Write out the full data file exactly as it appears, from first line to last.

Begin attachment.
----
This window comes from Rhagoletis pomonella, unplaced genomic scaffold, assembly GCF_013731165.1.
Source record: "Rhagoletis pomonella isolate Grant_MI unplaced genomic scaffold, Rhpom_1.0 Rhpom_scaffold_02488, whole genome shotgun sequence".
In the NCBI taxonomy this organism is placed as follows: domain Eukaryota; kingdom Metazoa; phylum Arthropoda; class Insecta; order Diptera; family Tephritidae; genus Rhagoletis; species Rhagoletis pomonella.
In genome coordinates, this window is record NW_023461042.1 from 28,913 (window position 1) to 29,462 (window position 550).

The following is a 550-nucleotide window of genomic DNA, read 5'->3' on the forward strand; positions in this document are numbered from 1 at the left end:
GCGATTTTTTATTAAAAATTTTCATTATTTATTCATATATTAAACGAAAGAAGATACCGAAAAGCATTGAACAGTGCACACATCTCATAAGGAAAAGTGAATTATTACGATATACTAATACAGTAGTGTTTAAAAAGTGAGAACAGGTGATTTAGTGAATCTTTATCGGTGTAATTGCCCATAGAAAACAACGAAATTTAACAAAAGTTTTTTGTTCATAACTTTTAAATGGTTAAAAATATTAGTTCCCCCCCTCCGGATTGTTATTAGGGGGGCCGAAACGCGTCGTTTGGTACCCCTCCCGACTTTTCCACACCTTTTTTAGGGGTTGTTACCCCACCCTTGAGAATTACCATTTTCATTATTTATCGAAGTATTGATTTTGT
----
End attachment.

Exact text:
This window comes from Rhagoletis pomonella, unplaced genomic scaffold, assembly GCF_013731165.1.
Source record: "Rhagoletis pomonella isolate Grant_MI unplaced genomic scaffold, Rhpom_1.0 Rhpom_scaffold_02488, whole genome shotgun sequence".
In the NCBI taxonomy this organism is placed as follows: domain Eukaryota; kingdom Metazoa; phylum Arthropoda; class Insecta; order Diptera; family Tephritidae; genus Rhagoletis; species Rhagoletis pomonella.
In genome coordinates, this window is record NW_023461042.1 from 28,913 (window position 1) to 29,462 (window position 550).

The following is a 550-nucleotide window of genomic DNA, read 5'->3' on the forward strand; positions in this document are numbered from 1 at the left end:
GCGATTTTTTATTAAAAATTTTCATTATTTATTCATATATTAAACGAAAGAAGATACCGAAAAGCATTGAACAGTGCACACATCTCATAAGGAAAAGTGAATTATTACGATATACTAATACAGTAGTGTTTAAAAAGTGAGAACAGGTGATTTAGTGAATCTTTATCGGTGTAATTGCCCATAGAAAACAACGAAATTTAACAAAAGTTTTTTGTTCATAACTTTTAAATGGTTAAAAATATTAGTTCCCCCCCTCCGGATTGTTATTAGGGGGGCCGAAACGCGTCGTTTGGTACCCCTCCCGACTTTTCCACACCTTTTTTAGGGGTTGTTACCCCACCCTTGAGAATTACCATTTTCATTATTTATCGAAGTATTGATTTTGT